Levin admits original judicial appointments bill was a danger to democracy
Justice Minister Yariv Levin, the architect of the government’s judicial reform plans, admitted that a key piece of his legislation, in which the coalition would control all three branches of government, would lead to an unacceptable situation in a democratic country.
In an interview with Channel 14 two weeks ago that was broadcast online on Monday, Levin said that while many arguments against his proposals were baseless, he accepted critics’ accusations made against the original judicial appointments bill, which would have automatic majority of the coalition government. a panel chosen by judges: “such a change would lead to a situation where the three branches of government would be one branch”.
“This claim, that [the blurring of branches] it could ultimately lead to a constitutional crisis, it’s a demand that cannot be ignored — this cannot happen in a democratic country,” Levin said.
Prime Minister Benjamin Netanyahu halted the judicial reform process last week to allow talks on a compromise, hours before the key judicial appointments bill was set to become law.
Levin’s interview excerpt The daily Haaretz and the Ynet journalist picked Attila Somfalvi on Monday, who accused the justice minister of clearly admitting that his legislation was anti-democratic.
But Levin also claimed in the interview that the government responded to the concerns by softening the proposal. The original bill had passed its first reading; The apparently mooted legislation, which is awaiting second and third final (final) Knesset readings, gives the coalition full control over the first two Supreme Court justices appointed in each Knesset term, and near-total control over appointments other judges.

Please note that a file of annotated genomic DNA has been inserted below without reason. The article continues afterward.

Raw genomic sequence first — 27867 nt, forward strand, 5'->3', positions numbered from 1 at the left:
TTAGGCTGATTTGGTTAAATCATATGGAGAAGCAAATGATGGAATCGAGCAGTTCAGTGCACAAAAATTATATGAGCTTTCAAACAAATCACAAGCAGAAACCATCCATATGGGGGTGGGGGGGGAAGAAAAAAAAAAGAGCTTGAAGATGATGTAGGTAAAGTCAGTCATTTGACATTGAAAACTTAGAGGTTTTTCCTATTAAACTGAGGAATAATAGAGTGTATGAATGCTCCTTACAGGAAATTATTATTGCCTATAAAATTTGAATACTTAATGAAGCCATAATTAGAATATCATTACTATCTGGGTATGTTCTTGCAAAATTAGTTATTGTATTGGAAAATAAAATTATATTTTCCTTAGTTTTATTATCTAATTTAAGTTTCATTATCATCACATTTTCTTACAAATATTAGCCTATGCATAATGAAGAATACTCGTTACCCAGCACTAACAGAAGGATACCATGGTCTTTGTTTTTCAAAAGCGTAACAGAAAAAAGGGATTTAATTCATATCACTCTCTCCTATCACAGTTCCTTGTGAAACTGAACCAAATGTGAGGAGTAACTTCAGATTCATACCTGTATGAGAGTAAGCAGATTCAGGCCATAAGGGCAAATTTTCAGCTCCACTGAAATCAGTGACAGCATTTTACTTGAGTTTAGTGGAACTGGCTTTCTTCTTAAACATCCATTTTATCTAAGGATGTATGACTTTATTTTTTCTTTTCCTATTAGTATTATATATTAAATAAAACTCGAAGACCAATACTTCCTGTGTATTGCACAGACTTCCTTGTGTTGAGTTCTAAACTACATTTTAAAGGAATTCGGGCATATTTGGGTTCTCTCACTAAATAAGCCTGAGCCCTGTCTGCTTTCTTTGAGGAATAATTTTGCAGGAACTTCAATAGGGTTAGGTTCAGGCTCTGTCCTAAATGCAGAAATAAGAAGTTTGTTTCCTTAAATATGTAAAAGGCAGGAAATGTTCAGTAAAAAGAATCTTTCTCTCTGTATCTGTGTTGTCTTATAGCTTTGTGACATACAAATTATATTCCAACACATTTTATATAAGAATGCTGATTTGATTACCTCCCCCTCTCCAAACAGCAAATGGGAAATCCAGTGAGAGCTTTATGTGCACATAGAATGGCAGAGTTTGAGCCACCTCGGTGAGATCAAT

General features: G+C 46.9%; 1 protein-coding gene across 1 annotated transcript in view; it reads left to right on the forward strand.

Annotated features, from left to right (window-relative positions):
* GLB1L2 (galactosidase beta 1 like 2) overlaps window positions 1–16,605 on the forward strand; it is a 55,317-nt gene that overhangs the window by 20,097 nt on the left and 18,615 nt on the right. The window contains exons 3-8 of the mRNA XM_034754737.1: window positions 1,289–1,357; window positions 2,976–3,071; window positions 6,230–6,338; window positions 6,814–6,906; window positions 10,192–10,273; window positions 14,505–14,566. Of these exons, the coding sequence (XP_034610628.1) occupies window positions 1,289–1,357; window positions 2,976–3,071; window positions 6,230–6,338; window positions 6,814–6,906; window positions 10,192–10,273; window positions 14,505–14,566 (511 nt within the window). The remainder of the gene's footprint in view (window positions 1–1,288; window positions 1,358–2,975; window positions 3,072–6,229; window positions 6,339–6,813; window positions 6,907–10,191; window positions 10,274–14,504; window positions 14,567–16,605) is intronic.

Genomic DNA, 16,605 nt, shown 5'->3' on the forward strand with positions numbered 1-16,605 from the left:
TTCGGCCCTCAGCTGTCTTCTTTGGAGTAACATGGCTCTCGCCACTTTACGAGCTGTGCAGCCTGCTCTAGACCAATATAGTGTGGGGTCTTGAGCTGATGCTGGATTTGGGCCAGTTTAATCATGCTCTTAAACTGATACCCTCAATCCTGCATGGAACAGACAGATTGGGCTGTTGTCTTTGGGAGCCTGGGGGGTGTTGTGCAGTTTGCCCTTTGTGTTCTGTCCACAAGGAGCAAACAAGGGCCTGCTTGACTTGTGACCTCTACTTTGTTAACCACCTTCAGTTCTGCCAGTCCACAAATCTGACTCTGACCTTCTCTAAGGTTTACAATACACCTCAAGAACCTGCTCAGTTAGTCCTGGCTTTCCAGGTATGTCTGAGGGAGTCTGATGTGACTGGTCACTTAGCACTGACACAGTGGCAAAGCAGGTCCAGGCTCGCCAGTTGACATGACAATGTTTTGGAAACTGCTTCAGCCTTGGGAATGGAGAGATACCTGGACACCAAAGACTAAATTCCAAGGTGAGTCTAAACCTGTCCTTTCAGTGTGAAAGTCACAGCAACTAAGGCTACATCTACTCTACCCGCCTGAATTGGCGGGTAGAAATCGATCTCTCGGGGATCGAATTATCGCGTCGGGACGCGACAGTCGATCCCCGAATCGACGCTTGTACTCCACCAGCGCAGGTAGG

“I think it should be heard, so what we’ve done is just come and say, gentlemen, this is a valid concern that we’re responding to,” Levin said, noting that the new bill allows a coalition government to appoint two judges per term, and the third and fourth would require a wider agreement from opposition and judicial representatives on the panel.
The average number of Supreme Court judges appointed in a Knesset term is 2.6, meaning that a coalition can still consistently determine the character of the court. In addition, the original and current legislation allows the coalition government to appoint the president of the Supreme Court, give him a possible second vote in the selection committee and possible control of Supreme Court panels.
Levin has refused to suspend the legislation and is reported to have been staunchly opposed to efforts to soften it, threatening to quit the coalition if Netanyahu did so. Defending the original legislation in late February, Levin said it would allow for the creation of a “much more diverse court.”
In an interview with Channel 14, Levin said that the Knesset did not need to stamp all his wishes.
“I don’t hesitate to stand up and look [at the bills]and say, OK, on this matter … there is wisdom in what is being said [by critics], so it is right to correct it,” he said. He insisted, however, that the reform was “good for all the citizens of Israel.”
“It will create a Supreme Court that will give everyone a voice and a place for everyone, with judges of every color of the rainbow,” he said.
Religious Zionist MK Simcha Rothman, a key parliamentarian behind the reform, criticized journalist Somfalvi for apparently misrepresenting Levin’s remarks, noting that the justice minister said the government had responded to concerns through mitigate the bill.
“What does the Minister of Justice say? There was a hole in the proposal, which under certain conditions allowed a future coalition government to take over the Supreme Court,” tweeted Rothman.
“And since that was not the intention, we filled this hole ourselves, in response to the criticism,” he said.
There have been protests against the plans for 13 weeks around the country, and they regularly block Tel Aviv’s Ayalon Highway. Police used water cannons and police equipment to clear demonstrators, and for the first time on Saturday they used a sound gun – a loudspeaker that emits a distressing high-frequency sound.
The judicial reform legislation aims to weaken the court’s ability to act as a check on parliament, as well as giving the government almost total control over the appointment of judges.
Critics say the plans will politicize the court, remove key checks on government power and seriously damage Israel’s democratic character. Proponents of the measures say they will stay judges who they claim have overstepped their bounds.
The attorney general has warned that the coalition’s current package of legislation would give the government almost unfettered power, without providing any institutional safeguards for individual rights.